Ever wanted to pursue a career in the food industry but felt like doing something a little more unique? If you’re aching to work in food but want to take your qualifications off the beaten track, there are hundreds of opportunities that combine culinary training and particular personal interests.
You can study for most of these careers in Australia before finding work locally or taking your skills overseas, with institutions like Le Cordon Bleu Australia offering the necessary training to get you started. To get you inspired, here are a few of the coolest careers in the food industry.
The Food Stylist
Perfectly melted cheese, a rich and mouthwatering chocolate swirl, caramel drips, and crisp vegetables – the job of a food stylist is to make food look as appetising and beautiful as possible for the camera. Working with photographers, magazines, restaurants, or on television or film, you’ll likely be preparing the food before making it look its absolute best using styling techniques and props. Food styling combines a creative mind with the skills of a chef: culinary techniques, problem-solving, and incredible attention to detail. So, if you have the necessary food qualifications and a keen eye for design, food styling might just be for you.
Yep, you heard right – a job in chocolate. Chocolatiers (or ‘confectioners’ if you want to work in the wider world of lollies and sweet treats) are devoted to the art and science of making chocolate. Chocolatiers work on both the creative and scientific sides of chocolate production. They think about the shape, colour, texture, and taste of chocolate, making it look as appealing as possible. They also consider the chemistry, from the way it melts in your mouth to calculating that satisfactory ‘snap’ when breaking off a piece.
Most budding chocolatiers will start with a qualification in confectionery or pastry before undertaking an apprenticeship with a senior chocolatier to master the art of chocolate. If you want to develop your own chocolate empire, you’ll also require business, marketing, and people skills to help establish your brand. In this instance, you might want to consider a business-focused culinary degree.
The App Developer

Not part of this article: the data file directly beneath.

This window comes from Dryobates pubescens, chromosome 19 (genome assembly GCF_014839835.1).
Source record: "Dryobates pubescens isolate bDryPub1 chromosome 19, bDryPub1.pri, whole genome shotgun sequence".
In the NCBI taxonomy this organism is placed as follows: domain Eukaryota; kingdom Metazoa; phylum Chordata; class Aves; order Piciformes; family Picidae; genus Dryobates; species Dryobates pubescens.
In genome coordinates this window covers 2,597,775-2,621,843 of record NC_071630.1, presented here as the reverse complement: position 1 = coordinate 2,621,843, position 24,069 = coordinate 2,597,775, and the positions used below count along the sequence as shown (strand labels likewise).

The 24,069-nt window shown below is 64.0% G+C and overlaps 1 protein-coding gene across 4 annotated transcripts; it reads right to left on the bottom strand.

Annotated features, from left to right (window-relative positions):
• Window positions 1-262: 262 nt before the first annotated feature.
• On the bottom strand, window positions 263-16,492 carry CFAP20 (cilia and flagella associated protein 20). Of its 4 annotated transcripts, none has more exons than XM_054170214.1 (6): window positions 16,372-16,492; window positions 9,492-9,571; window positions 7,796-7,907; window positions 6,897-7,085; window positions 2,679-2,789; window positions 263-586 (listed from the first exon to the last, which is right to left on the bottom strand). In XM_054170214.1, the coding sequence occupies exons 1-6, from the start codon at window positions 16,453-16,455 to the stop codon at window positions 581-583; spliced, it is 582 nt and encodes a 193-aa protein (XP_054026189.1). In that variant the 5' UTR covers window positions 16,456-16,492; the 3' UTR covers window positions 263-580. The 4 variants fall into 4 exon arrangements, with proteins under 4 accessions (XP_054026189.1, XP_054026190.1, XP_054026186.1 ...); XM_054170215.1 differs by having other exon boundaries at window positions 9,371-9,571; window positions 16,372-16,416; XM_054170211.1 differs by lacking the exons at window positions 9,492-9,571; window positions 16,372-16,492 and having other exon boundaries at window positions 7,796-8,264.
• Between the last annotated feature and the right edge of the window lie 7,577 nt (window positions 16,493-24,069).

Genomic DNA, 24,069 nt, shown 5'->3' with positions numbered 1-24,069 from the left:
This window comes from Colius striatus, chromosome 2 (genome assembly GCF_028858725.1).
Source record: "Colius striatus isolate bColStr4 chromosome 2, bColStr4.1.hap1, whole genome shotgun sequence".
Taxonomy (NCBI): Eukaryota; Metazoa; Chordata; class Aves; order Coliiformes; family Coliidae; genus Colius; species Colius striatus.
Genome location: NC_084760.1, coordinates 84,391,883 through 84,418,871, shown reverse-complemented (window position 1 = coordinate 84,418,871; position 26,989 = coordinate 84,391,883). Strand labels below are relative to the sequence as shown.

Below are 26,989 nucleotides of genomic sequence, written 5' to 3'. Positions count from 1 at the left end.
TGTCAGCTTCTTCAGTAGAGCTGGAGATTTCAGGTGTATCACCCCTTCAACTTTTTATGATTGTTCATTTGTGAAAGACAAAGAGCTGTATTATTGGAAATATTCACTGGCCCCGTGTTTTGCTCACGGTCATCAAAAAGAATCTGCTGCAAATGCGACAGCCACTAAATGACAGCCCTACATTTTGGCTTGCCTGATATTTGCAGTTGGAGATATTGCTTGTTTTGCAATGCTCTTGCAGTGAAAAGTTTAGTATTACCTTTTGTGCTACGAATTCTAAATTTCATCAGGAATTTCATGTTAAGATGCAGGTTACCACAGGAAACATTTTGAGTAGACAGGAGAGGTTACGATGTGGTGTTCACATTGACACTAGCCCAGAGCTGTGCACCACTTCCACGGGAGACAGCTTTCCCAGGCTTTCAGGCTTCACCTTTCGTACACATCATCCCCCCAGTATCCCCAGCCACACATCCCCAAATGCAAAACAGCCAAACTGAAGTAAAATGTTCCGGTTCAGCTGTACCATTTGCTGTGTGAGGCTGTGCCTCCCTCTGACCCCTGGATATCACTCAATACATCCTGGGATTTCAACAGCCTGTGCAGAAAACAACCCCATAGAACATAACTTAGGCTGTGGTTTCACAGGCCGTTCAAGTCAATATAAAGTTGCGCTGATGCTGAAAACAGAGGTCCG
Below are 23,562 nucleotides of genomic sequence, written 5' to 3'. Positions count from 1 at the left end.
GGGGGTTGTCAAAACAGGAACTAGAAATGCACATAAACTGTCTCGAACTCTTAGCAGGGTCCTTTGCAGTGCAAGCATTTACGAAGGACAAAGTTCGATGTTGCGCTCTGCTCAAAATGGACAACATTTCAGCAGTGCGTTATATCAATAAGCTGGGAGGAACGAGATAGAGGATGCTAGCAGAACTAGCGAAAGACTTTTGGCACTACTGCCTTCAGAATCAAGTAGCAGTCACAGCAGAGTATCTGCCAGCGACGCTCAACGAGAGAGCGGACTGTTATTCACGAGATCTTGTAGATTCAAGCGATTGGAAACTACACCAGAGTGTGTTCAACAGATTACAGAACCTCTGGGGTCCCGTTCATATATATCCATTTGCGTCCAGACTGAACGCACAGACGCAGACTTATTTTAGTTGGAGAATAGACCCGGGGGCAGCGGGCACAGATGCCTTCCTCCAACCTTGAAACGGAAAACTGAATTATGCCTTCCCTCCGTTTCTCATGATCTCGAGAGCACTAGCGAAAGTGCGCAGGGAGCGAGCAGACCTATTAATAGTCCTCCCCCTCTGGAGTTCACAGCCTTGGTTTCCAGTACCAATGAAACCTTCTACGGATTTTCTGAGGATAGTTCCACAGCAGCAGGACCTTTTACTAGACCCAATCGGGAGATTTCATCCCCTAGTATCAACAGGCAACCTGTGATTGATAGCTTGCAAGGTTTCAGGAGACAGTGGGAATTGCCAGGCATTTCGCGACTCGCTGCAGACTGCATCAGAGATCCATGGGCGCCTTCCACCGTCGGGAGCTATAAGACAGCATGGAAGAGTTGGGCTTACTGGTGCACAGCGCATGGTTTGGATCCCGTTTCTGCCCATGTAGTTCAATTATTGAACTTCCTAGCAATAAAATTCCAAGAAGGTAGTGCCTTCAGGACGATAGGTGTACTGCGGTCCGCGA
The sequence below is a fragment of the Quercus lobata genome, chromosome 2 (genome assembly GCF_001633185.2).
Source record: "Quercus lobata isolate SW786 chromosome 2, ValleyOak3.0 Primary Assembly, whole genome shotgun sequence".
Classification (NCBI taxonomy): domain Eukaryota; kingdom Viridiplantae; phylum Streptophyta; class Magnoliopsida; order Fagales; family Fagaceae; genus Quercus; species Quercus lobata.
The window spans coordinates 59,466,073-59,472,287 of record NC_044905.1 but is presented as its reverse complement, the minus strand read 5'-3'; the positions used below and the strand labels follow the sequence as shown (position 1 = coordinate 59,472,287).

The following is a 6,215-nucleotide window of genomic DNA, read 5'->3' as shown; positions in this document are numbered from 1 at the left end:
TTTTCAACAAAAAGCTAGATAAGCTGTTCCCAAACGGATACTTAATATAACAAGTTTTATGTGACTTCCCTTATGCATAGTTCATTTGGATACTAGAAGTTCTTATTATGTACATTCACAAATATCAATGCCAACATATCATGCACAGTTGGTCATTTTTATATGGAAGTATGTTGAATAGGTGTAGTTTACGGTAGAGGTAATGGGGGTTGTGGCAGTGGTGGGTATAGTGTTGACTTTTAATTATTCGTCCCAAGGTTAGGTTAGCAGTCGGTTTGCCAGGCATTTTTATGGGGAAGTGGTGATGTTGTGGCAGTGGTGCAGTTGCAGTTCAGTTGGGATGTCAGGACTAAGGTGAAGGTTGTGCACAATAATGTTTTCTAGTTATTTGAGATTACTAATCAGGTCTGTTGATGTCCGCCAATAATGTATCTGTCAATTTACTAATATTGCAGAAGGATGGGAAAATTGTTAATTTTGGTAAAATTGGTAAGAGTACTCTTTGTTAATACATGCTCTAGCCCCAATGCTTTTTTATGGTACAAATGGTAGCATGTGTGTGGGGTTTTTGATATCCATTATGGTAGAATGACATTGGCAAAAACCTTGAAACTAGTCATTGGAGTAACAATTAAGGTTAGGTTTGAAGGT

If you love food and technology, why not marry the two into a career? In an increasingly digitised world, app development is one of the most popular fields in tech right now. Demand is outgrowing supply, so the job market is open to qualified, enthusiastic developers to create, test and program new and innovative apps.
Malaysian student Joe Wee Lim, who graduated from Le Cordon Bleu’s Bachelor of Business (International Restaurant Management), has taken his love of food and hospitality to develop the app Kloopr. It’s a peer-to-peer food delivery service app focused on reducing food waste in Melbourne, with a portion of every order going to Foodbank Victoria in their hunger relief initiatives.
The Molecular Gastronomist
Molecular gastronomy blends physics, chemistry, and food to transform the texture and taste of what we eat. Whether by dehydrating food or using liquid nitrogen to instantly freeze it, or by developing delicious foams, edible paper, or faux caviar through spherification, molecular gastronomy makes the weird and wonderful edible.
To work in molecular gastronomy, graduates must be passionate about cooking, as well as be creative, analytical and logical. Training is necessary for a future molecular gastronomist, as you’ll potentially be working with chemical reactions and it can be dangerous. You should have a good culinary education as a base and then specialise in the field of molecular gastronomy.
The Coffee Roaster
Australians are serious about their coffee, and cities across the country are consistently rated some of the best in the world for their phenomenal brews. If you’re passionate about coffee and keen to explore a career in the coffee industry post-graduation, then working as a coffee roaster is the perfect path.
Le Cordon Bleu alumna Emily Raven took her love of coffee and made it her vocation. She first graduated with a Master of Arts (Gastronomy) and then trained with Master Roaster Peter Wolff, before becoming the owner of My Kingdom for a Horse in Adelaide. Emily roasts her own coffee in-house, focusing on buying local, organic coffee beans with exceptional quality, flavour, and aroma. If you also want to get into the coffee roastery game, business and people skills are important to help build professional relationships and to start selling your coffee to cafés.
Have we piqued your interest with some of these careers? It might be time to look into the right qualifications to start your journey in the culinary world. If you’ve already graduated, check out our guide to finding a job in the food industry.